12. Edgar H. Knapp (“Found in the Barthhouse: Novelist as Savior,” Critical Essays on Barth, ed. Joseph J. Waldmeir [Boston: G. K. Hall, 1980]: 183-89) suggests that these displacements of the self signify “mythic overtones,” evoking “the Ambrose Lightship, beacon to lost seafarers, and … ambrosia (the bee-belabored stuff of immortality)” (184); they invite, Knapp continues, a reading of Ambrose as mock-savior, his “heroic suffering [adventures in the funhouse], death [disappearance], and [possibly at least, Knapp cautions] resurrection” buying time, as the story does by its “imaginative design,” buying perhaps some fun as well and a fresh perspective for the other characters and for us; buying time, fun, and perspective most essentially, Knapp concludes, for Barth as author (188-89). Perhaps. But I submit that Ambrose’s identification of his own name with these mythic symbols hints the very self-aggrandizing self-apotheosizing tendency (narcissism plus genuine intellectual deadend) that marks and mocks the subject and the artist conceptualized as separate from the world in all of these stories.

  13. Lost in the Funhouse: Barth’s Use of the Recent Past,” Twentieth Century Literature; rpt. in Critical Essays on John Barth, ed. Joseph Waldmeir, Critical Essays on American Literature, gen. ed. James Nagel (Boston: G. K. Hall, 1980) 191.

  14. Tanner, City of Words: American Fiction 1950-1970 (London: Jonathan Cape, 1971) 253-59. In John Barth, The Comic Sublimity of Paradox (Carbondale: Southern Illinois UP 1974), Jac Tharpe discusses Barth’s farce splendide, the attempt to “Outdo the universe with laughter and enthusiasm, realizing that in fact the universe seems out to get you and, with despair and death as methods, will get you” (114).

  15. Alan Wilde offers a study of irony, the ironic stance developing from Kierkegaard through the moderns to what he calls the postmodern “horizons of assent.” Wilde’s thinking shares many of the Heideggerian assumptions that enable my reading of this text. His rereading of postmodernists’ treatment of the quotidian is helpful here, not to explain what it means but to detect in it an unconceptualized potentiality, a sense of expectation traditionally reserved for the extraordinary. Horizons of Assent; Modernism, Postmodernism, and the Ironic Imagination (Baltimore: Johns Hopkins, 1981).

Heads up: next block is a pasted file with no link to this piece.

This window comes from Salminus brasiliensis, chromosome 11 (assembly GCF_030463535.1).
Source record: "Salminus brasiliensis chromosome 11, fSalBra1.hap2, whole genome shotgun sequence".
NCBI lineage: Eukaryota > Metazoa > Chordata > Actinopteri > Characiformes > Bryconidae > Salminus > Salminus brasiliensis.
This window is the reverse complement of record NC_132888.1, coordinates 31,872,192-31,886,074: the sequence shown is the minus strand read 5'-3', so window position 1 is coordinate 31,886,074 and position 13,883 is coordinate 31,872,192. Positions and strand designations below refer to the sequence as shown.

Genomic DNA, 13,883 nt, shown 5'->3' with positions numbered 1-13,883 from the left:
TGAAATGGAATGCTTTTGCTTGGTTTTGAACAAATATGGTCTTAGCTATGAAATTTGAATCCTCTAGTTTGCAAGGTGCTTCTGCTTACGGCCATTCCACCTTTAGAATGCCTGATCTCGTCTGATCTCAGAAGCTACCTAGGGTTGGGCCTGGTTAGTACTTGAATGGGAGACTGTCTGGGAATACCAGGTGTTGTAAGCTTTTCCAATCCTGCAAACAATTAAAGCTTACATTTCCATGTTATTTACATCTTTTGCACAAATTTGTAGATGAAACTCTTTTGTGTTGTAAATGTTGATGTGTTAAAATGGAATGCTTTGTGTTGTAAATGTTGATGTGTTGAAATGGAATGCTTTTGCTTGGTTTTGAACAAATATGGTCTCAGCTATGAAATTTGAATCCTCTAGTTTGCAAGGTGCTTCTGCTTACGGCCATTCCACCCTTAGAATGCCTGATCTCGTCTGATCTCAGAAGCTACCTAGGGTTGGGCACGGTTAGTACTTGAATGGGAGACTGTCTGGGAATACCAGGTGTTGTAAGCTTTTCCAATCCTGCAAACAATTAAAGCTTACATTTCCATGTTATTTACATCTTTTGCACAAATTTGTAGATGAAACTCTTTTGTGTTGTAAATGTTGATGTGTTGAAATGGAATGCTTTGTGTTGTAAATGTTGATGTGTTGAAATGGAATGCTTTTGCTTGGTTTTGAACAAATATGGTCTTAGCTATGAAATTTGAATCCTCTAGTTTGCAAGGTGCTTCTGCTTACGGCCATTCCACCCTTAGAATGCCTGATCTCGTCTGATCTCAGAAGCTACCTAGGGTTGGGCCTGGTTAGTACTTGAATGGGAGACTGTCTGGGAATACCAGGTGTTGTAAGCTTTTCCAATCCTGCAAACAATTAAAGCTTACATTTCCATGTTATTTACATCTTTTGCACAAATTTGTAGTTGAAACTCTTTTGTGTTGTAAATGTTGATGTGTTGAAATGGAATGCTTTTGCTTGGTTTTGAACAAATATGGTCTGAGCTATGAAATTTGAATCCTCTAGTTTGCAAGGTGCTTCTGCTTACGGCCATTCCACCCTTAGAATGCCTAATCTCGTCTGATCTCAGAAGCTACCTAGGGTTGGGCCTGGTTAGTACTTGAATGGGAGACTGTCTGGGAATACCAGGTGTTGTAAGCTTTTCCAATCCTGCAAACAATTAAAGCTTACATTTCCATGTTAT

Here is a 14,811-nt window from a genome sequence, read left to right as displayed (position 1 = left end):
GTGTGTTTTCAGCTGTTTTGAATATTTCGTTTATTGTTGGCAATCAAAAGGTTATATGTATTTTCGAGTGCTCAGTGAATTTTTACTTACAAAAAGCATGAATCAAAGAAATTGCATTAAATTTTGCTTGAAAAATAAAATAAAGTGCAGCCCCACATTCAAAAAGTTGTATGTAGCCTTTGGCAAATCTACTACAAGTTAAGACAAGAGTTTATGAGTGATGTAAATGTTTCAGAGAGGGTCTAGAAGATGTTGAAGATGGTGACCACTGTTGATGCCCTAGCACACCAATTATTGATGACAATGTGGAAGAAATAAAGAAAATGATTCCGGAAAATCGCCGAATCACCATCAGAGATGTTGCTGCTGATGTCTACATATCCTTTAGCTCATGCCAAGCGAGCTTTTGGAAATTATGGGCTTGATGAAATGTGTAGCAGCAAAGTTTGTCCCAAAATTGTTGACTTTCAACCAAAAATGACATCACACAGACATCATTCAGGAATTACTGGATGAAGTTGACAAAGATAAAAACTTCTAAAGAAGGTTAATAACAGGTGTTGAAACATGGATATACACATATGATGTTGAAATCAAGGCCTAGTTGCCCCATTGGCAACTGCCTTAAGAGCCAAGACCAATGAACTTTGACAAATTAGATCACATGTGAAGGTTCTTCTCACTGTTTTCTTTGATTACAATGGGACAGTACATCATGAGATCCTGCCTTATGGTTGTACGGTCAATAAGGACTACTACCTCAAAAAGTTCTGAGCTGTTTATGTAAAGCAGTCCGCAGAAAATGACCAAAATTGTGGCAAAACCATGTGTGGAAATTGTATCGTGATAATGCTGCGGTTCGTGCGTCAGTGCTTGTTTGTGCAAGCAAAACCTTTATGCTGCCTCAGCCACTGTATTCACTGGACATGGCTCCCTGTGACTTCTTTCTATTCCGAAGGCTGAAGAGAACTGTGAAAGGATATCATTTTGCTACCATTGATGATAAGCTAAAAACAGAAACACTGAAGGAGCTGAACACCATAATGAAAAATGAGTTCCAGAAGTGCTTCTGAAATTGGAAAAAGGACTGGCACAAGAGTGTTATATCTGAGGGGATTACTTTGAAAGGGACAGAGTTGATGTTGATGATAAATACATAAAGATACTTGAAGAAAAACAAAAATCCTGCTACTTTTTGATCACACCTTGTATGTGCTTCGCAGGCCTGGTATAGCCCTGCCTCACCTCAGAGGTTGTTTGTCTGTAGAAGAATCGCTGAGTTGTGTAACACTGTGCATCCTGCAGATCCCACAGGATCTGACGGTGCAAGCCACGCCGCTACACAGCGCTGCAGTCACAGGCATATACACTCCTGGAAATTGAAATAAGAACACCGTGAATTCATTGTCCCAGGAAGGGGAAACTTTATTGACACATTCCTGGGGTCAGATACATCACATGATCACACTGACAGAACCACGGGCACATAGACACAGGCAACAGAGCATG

16. In Passionate Virtuosity: The Fiction of John Barth (Urbana: U of Illinois, 1983) Charles B. Harris calls the same element “passionate virtuosity” (Barth’s phrase), the artist’s irreducible impulse “to construct meaning” from nothing through language (8). According to Harris, Barth enters onto a new schematization that attempts to reach past schema, the old schema at any rate.

  17. According to Barth, “The Literature of Exhaustion” 31-32.

  18. Barth neither recognizes nor represents the thought of Heidegger; However, operating in a subject-object framework and giving some preference to the subjective, giving moreover the sense that something vital is inexpressible but not suppressible in the language of objectivity, Heidegger would probably say that he errs on the right side. Cf. Being and Time 250ff.

  19. For what he wrote later about his intention here see “More Troll than Cabbage, Introduction for Tape-and-Live Voice Performances From the Series Lost in the Funhouse,” The Friday Book: Essays and Other Nonfiction (New York: Perigee, 1984) 77-79.

  20. Trans. Richard Howard (New York: Grove Press, Inc., 1965): 49-76.

  21. Compare Heidegger’s schematic of relationships, beginning with Dasein as Being-in-the-world.

  22. The Friday Book 13-25.

  23. Atlantic 245 (Jan. 1980): 65-71. In his Friday-pieces Barth reiterates the theme; for example, the “real concerns” of “real artists” are “the passions of the human breast and the possibilities of human language” (“Historical Fiction, Fictitious History, and Chesapeake Bay Blue Crabs, or, About Aboutness,” 191) or, quoting from this essay in his introduction to “Tales Within Tales Within Tales”: “the proper subject of literature” is “‘human life, its happiness and its misery’” (218).

  24. “Martin Heidegger and the Question of Literature: A Preface,” Martin Heidegger and the Question of Literature, ed. William V. Spanos (Bloomington: Indiana UP, 1979) xii.

  25. Harris, summarizing and assessing Barth scholarship to date, suggests that Barth’s wit or his voice or his style, and all of these entangled, await critical investigation; this novel works not a meaning but an effect, which is to upset the idiom of traditional literary criticism.

  26. The chapter deserves a separate Heideggerian analysis; cf. e.g. Being and Time 120f., 160f. (significance); Sect. 17, 107f. (signs); Sect. 34, 203f. (discourse).